Fr. René J. Butler, M.S.
Director, La Salette Shrine
Director, La Salette Shrine
All three readings today contain a proclamation.
Jonah: “Forty days more and Nineveh shall be destroyed.“ St. Paul: “The time is running out.” Jesus: “The kingdom of God is at hand.”
The kingdom of God is a major recurring theme in the New Testament, making its appearance well over fifty times. Its equivalent, “the kingdom of heaven,” occurs over thirty times. There are several other variants as well, such as: “Of his kingdom there shall be no end,” near the beginning of Luke’s Gospel and, near the end of the same Gospel: “Jesus, remember me when you come into your kingdom.”
A very famous instance, of course, is in the Our Father, where Jesus teaches us to pray, “Thy Kingdom come.” We might ask ourselves two questions. 1) What does this petition in the Lord’s Prayer mean in general? 2) What does it mean to me, to each of us? (There is presumably some overlap in the two responses.)
St. Jerome, who died in the year 420, wrote of this part of the Our Father that, “Either it is a general prayer for the kingdom of the whole world that the reign of the Devil may cease; or for the kingdom in each of us that God may reign there, and that sin may not reign in our mortal body.”
St. Augustine, a contemporary of St. Jerome, wrote a letter to a woman named Proba, in which he stated: “As for our saying: ‘Your kingdom come,’ it will surely come whether we will it or not. But we are stirring up our desires for the kingdom so that it can come to us and we can deserve to reign there.”
In his commentary on the Sermon on the Mount, St. Augustine expanded further. “Just as the Lord Himself teaches in the Gospel that the day of judgment will take place at the very time when the gospel shall have been preached among all nations, ... here also the expression ‘Your kingdom come’ is not used in such a way as if God were not now reigning. ‘Come,’ therefore, is to be understood in the sense of manifested. For in the same way also as a light which is present is absent to the blind, and to those who shut their eyes; so the kingdom of God, though it never departs from the earth, is yet absent to those who are ignorant of it.”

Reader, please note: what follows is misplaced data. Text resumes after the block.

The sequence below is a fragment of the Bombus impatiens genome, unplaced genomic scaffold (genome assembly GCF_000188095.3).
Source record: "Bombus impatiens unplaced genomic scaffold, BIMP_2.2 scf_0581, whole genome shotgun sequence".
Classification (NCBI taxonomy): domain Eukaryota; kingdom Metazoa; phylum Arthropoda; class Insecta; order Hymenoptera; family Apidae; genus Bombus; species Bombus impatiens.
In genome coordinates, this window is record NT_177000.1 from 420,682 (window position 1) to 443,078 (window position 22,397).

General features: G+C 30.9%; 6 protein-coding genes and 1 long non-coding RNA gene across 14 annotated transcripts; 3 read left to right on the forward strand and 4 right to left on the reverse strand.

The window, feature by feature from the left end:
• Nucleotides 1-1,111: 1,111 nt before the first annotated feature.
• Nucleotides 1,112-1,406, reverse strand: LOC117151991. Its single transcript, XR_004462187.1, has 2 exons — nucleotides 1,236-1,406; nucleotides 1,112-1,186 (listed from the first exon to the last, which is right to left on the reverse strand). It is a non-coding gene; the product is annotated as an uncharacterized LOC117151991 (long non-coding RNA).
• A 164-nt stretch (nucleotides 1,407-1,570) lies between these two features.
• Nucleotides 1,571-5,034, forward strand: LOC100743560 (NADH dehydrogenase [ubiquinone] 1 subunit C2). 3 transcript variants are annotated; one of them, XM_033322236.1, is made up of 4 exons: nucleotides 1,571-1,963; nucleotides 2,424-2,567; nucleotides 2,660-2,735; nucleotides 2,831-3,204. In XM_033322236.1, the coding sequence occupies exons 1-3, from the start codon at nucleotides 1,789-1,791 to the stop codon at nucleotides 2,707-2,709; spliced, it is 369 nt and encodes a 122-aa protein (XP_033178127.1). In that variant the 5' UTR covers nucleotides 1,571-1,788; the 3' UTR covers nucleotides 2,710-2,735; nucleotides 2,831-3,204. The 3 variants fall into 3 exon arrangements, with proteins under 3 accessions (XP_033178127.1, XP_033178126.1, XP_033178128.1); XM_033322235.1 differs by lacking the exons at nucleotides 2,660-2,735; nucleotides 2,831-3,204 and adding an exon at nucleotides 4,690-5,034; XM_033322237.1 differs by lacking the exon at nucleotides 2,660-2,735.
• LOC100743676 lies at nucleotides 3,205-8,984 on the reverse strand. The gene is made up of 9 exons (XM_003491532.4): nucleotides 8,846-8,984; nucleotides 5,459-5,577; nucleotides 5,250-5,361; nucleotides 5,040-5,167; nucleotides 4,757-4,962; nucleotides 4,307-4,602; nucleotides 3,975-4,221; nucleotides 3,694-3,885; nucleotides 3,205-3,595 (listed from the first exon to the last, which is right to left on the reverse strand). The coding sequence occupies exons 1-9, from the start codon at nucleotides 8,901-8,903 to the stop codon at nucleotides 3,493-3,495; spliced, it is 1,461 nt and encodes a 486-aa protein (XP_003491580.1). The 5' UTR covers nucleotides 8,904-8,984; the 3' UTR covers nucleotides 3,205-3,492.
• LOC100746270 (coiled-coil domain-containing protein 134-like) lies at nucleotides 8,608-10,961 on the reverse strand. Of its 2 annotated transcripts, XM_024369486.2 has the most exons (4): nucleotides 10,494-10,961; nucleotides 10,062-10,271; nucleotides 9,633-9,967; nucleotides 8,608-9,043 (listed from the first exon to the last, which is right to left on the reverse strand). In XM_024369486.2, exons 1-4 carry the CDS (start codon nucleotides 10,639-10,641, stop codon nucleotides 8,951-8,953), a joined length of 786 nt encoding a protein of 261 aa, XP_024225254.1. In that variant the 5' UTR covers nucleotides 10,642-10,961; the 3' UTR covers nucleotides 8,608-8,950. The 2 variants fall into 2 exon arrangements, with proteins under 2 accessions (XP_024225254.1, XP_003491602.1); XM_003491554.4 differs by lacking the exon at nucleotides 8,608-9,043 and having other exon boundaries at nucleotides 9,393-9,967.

At the conclusion of this Week of Prayer for Christian Unity, it might not be inappropriate to quote the Reformer, John Calvin, who in the 1500s wrote: “The substance of this prayer is, that God would enlighten the world by the light of his Word,—would form the hearts of men, by the influences of his Spirit, to obey his justice, and would restore to order, by the gracious exercise of his power, all the disorder that exists in the world.”
So much for the scholars. What about us?
The response is not so different, really, but another, more personal element enters in. To pray “Thy kingdom come” could easily represent a passive stance, simply calling on God for the kingdom to come to me/us, or happen around me/us, while sitting back and waiting for God to do something.
But in fact this prayer comes back to us as an echo. It is a call for commitment, involvement, a change in our way of life. This is summed up in the other parts of Jesus’ opening proclamation.
“Repent!” he says. It’s not just for Lent any more.
“Believe in the gospel (= good news).” Really and truly believe, not just intellectually (“Yeah, that makes sense”), not just emotionally (“Jesus’ teaching is so beautiful”), but in our life, practically. I think this is what St. Paul means when he tells us to live as though things were not as they are, because the world as we know it is passing away, and we will inherit the Kingdom.
“Thy kingdom come,” applies also and especially to relationships: even with enemies, rejects, the poor, etc. No one is excluded.
If that’s the kingdom we really want, then let’s pray for it—and work for it— with all our heart.